Trea­sure hunt

Northwest Arkansas Democrat-Gazette - - Style - HELAINE FENDELMAN AND JOE ROSSON

DEAR HELAINE AND JOE: I bought this minia­ture paint­ing at a lo­cal St. Vin­cent de Paul thrift store for a penny. I love it and hope you can tell me more about its his­tory.

Thank you.

— A.R. DEAR A.R.: A penny for our thoughts we un­der­stand. But a penny for a paint­ing en­cased in an elab­o­rate frame is a bit more than we can com­pre­hend in these times. To be sure, re­li­gious paint­ings such as this one de­pict­ing Mary hold­ing the baby Je­sus are not hot sellers, but a penny does seem like an ex­tremely low price.

This is a small paint­ing on an oval porce­lain plaque in a curlicued brass frame that is Euro­pean in ori­gin. We would spec­u­late it was prob­a­bly made in Ger­many (our first choice) or Italy (the run­ner-up). We feel the piece was prob­a­bly bought around the turn of the 20th cen­tury by a per­son on the tour of Europe.

More specif­i­cally, we think it was bought near one of the great Gothic cathe­drals in Ger­many, Italy or per­haps even France as a sou­venir of a visit to a

spir­i­tu­ally sig­nif­i­cant place by a de­vout in­di­vid­ual. But who? Luck­ily, in this case we have a clue that leads us to a the­ory.

On the back of the paint­ing is writ­ten, “W.H. McCurdy, 206 Wor­thing­ton, Wy­oming,” and this leads us to some con­clu­sions. At first the word “Wy­oming” made us think of the square state north of Colorado.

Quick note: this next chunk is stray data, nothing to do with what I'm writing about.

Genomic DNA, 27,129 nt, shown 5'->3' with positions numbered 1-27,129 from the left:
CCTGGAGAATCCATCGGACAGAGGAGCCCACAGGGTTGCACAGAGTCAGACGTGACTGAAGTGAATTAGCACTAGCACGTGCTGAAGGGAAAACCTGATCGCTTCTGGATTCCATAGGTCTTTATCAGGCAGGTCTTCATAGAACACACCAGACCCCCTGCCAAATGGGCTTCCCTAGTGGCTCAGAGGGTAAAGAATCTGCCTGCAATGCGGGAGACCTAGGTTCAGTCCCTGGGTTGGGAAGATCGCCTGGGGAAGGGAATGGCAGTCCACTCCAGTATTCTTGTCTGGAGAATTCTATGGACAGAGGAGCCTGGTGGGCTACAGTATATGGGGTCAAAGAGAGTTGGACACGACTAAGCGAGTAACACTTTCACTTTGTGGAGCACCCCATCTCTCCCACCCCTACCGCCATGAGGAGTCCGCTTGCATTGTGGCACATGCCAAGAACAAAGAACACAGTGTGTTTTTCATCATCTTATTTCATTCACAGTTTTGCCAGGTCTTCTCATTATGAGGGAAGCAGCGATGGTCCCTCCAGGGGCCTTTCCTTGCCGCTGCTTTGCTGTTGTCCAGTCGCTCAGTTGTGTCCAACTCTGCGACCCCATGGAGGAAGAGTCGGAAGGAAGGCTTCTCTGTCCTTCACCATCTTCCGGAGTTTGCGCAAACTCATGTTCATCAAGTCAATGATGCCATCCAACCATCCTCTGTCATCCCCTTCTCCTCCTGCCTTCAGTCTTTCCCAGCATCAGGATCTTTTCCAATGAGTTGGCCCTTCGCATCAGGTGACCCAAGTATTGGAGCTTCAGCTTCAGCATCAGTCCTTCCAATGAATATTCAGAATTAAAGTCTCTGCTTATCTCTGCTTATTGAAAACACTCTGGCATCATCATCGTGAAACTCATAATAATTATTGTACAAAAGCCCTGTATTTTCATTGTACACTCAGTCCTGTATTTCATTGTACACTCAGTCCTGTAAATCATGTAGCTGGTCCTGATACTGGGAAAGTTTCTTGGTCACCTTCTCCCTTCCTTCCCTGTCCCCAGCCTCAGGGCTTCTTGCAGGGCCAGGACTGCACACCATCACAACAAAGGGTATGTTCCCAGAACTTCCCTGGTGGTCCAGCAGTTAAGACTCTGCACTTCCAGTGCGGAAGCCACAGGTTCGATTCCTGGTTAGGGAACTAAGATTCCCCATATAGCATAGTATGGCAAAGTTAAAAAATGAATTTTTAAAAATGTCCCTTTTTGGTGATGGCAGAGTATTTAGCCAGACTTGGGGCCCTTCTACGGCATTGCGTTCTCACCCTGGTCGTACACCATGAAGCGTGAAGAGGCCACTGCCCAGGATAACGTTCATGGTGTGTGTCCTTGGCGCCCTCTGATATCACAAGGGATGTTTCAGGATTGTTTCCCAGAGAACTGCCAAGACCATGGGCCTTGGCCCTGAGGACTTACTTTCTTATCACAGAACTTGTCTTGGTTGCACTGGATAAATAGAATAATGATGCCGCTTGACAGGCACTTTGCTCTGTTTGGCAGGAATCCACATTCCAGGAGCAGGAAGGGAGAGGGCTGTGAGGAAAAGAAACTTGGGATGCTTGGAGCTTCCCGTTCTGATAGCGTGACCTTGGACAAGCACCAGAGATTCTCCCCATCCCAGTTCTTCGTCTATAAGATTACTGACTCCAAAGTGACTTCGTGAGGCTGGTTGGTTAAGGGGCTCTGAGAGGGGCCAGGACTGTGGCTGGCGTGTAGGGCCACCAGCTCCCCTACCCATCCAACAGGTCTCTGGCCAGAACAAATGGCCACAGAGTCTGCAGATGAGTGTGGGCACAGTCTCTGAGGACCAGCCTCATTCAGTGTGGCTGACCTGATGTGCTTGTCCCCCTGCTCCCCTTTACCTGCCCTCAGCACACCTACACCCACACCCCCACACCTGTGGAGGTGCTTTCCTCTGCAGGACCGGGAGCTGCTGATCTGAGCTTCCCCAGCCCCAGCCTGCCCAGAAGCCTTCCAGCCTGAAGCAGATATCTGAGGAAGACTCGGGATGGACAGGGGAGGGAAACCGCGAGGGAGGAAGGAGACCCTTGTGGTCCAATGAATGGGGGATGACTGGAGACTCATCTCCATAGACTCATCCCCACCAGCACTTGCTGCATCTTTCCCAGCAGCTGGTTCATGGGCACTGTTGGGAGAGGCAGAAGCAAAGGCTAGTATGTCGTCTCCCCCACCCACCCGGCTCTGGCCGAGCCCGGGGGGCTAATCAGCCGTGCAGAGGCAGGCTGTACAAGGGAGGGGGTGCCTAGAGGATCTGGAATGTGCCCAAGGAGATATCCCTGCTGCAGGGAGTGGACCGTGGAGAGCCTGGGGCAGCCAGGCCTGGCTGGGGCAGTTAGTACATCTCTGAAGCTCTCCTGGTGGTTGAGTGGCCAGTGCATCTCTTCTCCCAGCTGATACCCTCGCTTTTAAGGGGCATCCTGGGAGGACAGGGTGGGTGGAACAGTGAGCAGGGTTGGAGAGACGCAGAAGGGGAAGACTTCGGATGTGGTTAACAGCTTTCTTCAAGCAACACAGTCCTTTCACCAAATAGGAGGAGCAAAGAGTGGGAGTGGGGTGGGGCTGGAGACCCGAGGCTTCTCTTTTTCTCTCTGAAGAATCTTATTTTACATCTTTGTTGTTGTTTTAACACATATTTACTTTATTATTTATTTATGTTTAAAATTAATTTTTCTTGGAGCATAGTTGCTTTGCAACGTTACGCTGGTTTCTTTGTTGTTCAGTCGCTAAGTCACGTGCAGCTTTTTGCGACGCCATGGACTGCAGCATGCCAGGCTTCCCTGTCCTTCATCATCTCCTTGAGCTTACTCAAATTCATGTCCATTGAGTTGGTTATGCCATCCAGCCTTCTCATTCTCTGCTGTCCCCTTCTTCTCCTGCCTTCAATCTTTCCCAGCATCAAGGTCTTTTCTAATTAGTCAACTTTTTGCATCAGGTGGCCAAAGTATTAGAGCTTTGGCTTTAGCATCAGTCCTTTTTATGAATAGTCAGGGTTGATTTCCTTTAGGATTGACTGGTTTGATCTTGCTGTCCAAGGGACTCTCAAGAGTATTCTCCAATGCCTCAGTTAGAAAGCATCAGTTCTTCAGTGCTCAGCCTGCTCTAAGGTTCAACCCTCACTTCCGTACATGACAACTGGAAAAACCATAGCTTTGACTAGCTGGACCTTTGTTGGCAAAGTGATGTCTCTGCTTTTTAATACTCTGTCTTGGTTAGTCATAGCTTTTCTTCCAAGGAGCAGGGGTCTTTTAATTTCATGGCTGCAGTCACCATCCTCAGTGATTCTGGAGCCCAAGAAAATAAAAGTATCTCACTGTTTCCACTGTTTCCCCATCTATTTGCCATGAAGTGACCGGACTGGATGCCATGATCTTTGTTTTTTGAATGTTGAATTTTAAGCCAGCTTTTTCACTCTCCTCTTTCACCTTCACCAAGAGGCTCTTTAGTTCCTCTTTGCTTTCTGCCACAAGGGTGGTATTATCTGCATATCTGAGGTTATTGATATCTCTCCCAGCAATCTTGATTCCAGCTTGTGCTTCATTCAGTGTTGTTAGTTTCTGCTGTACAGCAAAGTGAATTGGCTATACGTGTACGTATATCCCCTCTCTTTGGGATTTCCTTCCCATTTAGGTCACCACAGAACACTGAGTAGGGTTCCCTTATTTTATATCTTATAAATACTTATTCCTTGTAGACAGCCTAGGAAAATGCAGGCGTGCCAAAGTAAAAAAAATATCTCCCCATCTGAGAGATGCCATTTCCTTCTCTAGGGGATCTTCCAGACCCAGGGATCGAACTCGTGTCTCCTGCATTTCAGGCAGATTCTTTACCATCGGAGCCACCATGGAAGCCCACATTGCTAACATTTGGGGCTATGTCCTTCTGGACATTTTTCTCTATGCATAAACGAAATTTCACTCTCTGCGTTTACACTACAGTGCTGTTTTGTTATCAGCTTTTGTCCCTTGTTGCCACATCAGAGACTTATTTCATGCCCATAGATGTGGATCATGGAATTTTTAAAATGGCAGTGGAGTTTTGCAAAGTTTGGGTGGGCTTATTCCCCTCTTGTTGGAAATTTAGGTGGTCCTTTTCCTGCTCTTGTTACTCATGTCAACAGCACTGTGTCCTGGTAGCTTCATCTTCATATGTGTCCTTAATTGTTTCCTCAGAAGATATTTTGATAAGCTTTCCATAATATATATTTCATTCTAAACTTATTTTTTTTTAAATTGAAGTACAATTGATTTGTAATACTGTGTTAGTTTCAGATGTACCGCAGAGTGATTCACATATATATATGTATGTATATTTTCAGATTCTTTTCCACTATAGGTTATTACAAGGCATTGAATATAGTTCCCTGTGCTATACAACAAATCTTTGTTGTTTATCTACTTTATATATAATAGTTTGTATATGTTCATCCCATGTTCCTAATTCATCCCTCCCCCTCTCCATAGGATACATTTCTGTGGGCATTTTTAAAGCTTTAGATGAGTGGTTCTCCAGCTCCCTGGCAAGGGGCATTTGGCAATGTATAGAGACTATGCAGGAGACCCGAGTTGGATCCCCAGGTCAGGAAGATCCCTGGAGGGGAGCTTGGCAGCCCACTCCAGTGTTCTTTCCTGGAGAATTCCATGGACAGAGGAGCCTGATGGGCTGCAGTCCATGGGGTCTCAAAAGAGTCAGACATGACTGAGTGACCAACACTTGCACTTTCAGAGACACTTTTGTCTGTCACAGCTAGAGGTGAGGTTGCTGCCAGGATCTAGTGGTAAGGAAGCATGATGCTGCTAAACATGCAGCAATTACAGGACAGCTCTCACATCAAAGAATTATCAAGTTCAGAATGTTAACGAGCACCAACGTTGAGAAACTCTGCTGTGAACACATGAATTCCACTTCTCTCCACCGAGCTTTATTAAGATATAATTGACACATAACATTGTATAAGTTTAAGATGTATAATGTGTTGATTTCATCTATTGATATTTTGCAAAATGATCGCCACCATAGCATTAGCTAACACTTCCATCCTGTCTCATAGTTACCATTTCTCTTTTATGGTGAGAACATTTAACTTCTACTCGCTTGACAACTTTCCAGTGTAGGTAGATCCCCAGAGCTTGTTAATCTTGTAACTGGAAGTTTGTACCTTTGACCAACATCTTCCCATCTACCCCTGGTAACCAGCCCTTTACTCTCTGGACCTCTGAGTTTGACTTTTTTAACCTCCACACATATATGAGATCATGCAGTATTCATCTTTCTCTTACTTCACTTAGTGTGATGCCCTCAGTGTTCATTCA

But we think it refers to the town of Wy­oming, Ohio, which is a sub­urb of Cincin­nati.

If this is the case, it fol­lows that “W.H. McCurdy” might be the rather fa­mous in­dus­tri­al­ist Wil­liam Har­vey McCurdy, who is as­so­ci­ated with Cincin­nati and later Evansville, Ind. McCurdy (1853-1930) moved to Cincin­nati in 1889 and be­came sec­re­tary of the Fa­vorite Buggy Co.

McCurdy met Julius Rosenwald,

whose firm Rosenwald and Weil sup­plied Sears, Roe­buck with men’s cloth­ing. With Rosenwald’s fi­nanc­ing, McCurdy founded the Brighton Buggy Co., which be­came an im­por­tant sup­plier of farm wag­ons and bug­gies to Sears.

With the help of Rosenwald and Sears, the com­pany was so suc­cess­ful McCurdy had to build a new man­u­fac­tur­ing fa­cil­ity. He chose Evansville for the lo­ca­tion, and the Her­cules Buggy Co. was

formed. McCurdy has been called Evansville’s first mod­ern in­dus­tri­al­ist, and he was in­volved with ev­ery­thing from truck bod­ies and gas en­gines to re­frig­er­a­tion units, farm trac­tors, ho­tels and trol­ley car com­pa­nies.

But he is also re­mem­bered to­day for his phi­lan­thropy, in­clud­ing sig­nif­i­cant fi­nan­cial do­na­tions to help the strug­gling Evansville Col­lege (now Evansville Univer­sity). McCurdy is some­thing of a na­tional

fig­ure, and if this small anony­mous paint­ing is not as­so­ci­ated with him, the in­sur­ance value would be in the $200 to $300 range. With this as­so­ci­a­tion, the price should dou­ble and might be of in­ter­est to the Evansville Mu­seum. Helaine Fendelman and Joe Rosson have writ­ten books on an­tiques. Do you have an item you’d like to know more about? Con­tact them at Joe Rosson, 2504 Sey­mour Ave., Knoxville,TN 37917,or email them at trea­sures@knol­ogy.net. If you’d like your ques­tion to be con­sid­ered for their col­umn, please in­clude a fo­cused, high-res­o­lu­tion photo of the sub­ject with your in­quiry.

(Hand­out/TNS)

This paint­ing is small and spir­i­tual, but is it valu­able?

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